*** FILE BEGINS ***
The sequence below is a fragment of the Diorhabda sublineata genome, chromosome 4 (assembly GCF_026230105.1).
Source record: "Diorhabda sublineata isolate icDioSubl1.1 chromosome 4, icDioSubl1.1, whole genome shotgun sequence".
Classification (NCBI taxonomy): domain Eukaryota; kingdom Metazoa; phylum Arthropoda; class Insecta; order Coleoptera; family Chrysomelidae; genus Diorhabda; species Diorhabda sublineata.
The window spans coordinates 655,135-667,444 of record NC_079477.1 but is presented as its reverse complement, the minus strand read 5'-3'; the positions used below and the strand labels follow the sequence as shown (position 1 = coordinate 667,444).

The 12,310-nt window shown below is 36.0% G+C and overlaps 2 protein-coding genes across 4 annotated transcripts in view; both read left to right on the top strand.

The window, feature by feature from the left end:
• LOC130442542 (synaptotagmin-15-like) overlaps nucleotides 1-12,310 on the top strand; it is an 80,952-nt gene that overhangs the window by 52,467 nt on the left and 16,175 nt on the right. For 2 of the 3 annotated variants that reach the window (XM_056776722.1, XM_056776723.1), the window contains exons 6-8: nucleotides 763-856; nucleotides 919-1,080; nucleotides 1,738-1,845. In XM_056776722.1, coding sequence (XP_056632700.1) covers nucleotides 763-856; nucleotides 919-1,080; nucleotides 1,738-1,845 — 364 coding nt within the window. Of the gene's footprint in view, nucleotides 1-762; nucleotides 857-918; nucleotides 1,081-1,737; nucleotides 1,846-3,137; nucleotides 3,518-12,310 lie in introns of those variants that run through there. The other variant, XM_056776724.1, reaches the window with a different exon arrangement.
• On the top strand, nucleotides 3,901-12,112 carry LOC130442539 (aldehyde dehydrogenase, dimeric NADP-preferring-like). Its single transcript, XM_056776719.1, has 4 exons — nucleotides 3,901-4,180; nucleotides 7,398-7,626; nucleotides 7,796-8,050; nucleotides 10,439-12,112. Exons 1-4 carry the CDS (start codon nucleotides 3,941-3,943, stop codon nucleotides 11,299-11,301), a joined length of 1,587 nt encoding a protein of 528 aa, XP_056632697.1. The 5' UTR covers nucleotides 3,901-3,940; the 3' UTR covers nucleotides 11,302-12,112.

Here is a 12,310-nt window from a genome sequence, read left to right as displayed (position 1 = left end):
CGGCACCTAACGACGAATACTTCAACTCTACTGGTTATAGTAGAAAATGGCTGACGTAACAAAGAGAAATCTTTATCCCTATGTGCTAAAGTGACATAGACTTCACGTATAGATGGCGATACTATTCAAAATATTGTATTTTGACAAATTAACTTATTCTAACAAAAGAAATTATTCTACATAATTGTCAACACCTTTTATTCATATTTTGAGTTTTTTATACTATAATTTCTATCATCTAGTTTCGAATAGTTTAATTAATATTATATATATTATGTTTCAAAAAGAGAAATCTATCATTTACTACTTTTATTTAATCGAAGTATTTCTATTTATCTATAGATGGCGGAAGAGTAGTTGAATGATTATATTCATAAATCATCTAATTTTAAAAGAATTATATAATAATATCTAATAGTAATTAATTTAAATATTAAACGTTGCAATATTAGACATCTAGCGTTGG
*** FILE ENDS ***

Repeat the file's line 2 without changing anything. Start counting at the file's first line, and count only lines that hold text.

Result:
Source record: "Diorhabda sublineata isolate icDioSubl1.1 chromosome 4, icDioSubl1.1, whole genome shotgun sequence".